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Thank you for that, Helena. I've read all of the "only the Russians can dance" comments too. I think you're right; that was a very general feeling and it lasted a long time. I think it would be very understandable. London had seen the Diaghilev Ballet and loved it. (For those interested, Nesta McDonald wrote a very detailed account of The Diaghilev Ballet in London and America). And then the post-War Ballet Russe, with the Massine ballets, was extremely popular, too. I think everyone, even its backers and most avid fans, would have said that early the Sadlers Wells Ballet wasn't on the same level, nor could it be expected to be. And I'm sure there are people who never "got over" the Ballet Russe and stopped going to the ballet when it died -- there certainly were Americans who did, and who never accepted New York City Ballet as a company on the same level. I think London, especially, took another Russian hit when the Bolshoi came in the mid-50s.

So in that way things don't change. But I think Crisp is talking about a company's diminution compared to itself, rather than looking at a company at its best and moaning that they're not like the Russians. While the complaints, in this instance, about the Royal aren't new, they've been consistent since the 1970s, and become more insistent during first the Morrice and then the Dowell directorships.

I think there will always be SOME people who will have a favorite and not be able to stand seeing anyone else in those ballets. There probably were prople who thought that Sibley and Seymour "were no Fonteyns" but I think most thought they were simply different, and were happy that the company was turning out a new generation of ballerinas. There was enormous excitement about the Byrony Brind generation that came out of the School at the beginning of the 1980s -- ah! The company would be renewed! But it didn't happen.

[ January 03, 2002: Message edited by: alexandra ]

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I think it's very intriguing that de Valois' telegram to Fonteyn when she first danced Giselle at the age of 17 read 'And some have greatness thrust upon them'. You can read a lot into that!

I also like Fontyen's own letter to a friend when she heard that Markova was leaving the company: "I cannot think what will happen.. without her; we shall all have to work very hard, but even hard work won't make a Prima Ballerina if there isn't one". I don't think, from what one reads about her at that age (16), that she was being disingenuous.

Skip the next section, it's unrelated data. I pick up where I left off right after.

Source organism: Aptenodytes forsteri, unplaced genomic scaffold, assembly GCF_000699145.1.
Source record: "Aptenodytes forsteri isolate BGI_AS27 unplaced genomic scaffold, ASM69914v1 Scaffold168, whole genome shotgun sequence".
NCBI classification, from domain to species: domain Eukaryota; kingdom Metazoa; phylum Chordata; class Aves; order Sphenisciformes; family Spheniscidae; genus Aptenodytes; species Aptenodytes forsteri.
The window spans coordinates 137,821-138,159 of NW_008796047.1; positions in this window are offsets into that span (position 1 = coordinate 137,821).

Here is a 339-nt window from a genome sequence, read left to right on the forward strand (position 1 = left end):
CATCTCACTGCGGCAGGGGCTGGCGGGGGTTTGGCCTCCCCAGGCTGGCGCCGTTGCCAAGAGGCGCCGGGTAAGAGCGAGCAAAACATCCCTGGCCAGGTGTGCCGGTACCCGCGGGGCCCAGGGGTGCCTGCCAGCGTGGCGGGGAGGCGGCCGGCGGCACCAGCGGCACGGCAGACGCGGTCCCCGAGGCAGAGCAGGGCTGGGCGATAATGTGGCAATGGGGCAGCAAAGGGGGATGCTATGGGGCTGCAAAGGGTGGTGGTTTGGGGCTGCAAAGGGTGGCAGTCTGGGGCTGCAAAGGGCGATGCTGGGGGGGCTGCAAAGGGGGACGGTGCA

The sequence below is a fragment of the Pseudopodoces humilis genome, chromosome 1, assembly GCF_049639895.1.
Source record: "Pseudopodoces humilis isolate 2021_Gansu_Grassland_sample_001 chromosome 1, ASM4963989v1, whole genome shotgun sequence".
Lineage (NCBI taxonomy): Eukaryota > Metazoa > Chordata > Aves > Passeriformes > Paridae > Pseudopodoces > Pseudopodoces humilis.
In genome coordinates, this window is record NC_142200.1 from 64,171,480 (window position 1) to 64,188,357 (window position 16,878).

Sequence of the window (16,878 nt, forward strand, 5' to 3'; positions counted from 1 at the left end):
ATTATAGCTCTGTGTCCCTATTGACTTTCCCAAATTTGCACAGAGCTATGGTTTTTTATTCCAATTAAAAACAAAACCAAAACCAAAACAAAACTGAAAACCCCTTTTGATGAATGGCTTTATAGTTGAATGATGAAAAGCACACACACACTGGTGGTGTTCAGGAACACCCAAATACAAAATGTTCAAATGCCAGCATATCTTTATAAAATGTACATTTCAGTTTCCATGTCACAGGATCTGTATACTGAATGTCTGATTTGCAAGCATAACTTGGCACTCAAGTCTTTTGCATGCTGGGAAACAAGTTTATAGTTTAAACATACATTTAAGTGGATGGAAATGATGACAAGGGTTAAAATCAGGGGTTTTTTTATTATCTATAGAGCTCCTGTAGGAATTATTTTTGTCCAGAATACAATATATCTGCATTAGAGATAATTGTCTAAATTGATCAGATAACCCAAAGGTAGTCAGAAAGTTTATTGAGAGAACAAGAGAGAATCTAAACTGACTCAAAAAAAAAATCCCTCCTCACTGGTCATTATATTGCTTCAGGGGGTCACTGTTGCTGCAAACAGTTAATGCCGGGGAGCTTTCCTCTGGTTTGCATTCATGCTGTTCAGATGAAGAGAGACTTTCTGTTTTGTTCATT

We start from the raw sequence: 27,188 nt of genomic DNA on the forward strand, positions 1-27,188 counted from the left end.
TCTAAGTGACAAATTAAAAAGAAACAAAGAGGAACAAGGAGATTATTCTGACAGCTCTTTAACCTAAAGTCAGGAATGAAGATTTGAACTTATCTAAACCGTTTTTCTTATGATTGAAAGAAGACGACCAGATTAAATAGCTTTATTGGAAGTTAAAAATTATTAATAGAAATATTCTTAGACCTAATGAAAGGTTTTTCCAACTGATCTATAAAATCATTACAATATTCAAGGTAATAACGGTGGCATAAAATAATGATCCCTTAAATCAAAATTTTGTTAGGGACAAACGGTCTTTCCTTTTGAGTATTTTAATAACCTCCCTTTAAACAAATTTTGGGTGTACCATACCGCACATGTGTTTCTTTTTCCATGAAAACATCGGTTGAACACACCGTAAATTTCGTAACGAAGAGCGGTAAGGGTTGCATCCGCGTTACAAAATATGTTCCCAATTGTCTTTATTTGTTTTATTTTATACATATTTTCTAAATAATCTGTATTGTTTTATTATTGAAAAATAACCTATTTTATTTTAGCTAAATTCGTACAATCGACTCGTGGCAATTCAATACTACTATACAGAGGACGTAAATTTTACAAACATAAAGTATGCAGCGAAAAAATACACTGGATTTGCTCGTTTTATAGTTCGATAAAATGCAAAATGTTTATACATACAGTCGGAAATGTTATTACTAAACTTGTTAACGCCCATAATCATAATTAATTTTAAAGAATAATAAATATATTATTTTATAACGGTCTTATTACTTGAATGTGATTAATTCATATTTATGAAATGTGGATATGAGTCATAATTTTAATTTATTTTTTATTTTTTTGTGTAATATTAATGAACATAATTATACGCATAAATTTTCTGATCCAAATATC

(Helena, have you got a lovely book called Talking of Ballet, by Jasper Howlett (a pseudomyn, I believe)? It's a fan's view of the early Vic Wells seasons and he/she certainly picked out Fonteyn at an early stage.)

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The "some have greatness thrust upon them" quote raises another question, and that is why could companies produce choreographers and dancers so easily in the early days of the 20th century? Were there really six great choreographers in Diaghilev's company jostling for position and so he was just lucky? We read of how he educated choreographers. No one is doing that today. Rambert had two young men in her class, Antony Tudor and Frederick Ashton. Is there a class somewhere today with two 20-year-olds who could be Tudor and Ashton?

The Paris Opera Ballet was, shall we say, not at its best with Nureyev walked through the door. You, you, you, you and you, he said, picking out the etoiles for the next two decades. I saw the same thing happen in Denmark, when the RDB worked. There were dancers who were (almost literally) kicked and tricked into being good, or very good dancers. They were cast with exceptional care -- a soloist might convince you s/he was a star in certain roles, but not in others; choreography was modified slightly if someone had everything to be successful in a role but technique. There were also a few dancers who did not want to be ballerinas. They had civil servantitis and were the subject of perennial complaints -- she doesn't work, look at that body and she does nothing with it, she won't come to rehearsal, she doesn't care. So there's a lot that goes into it.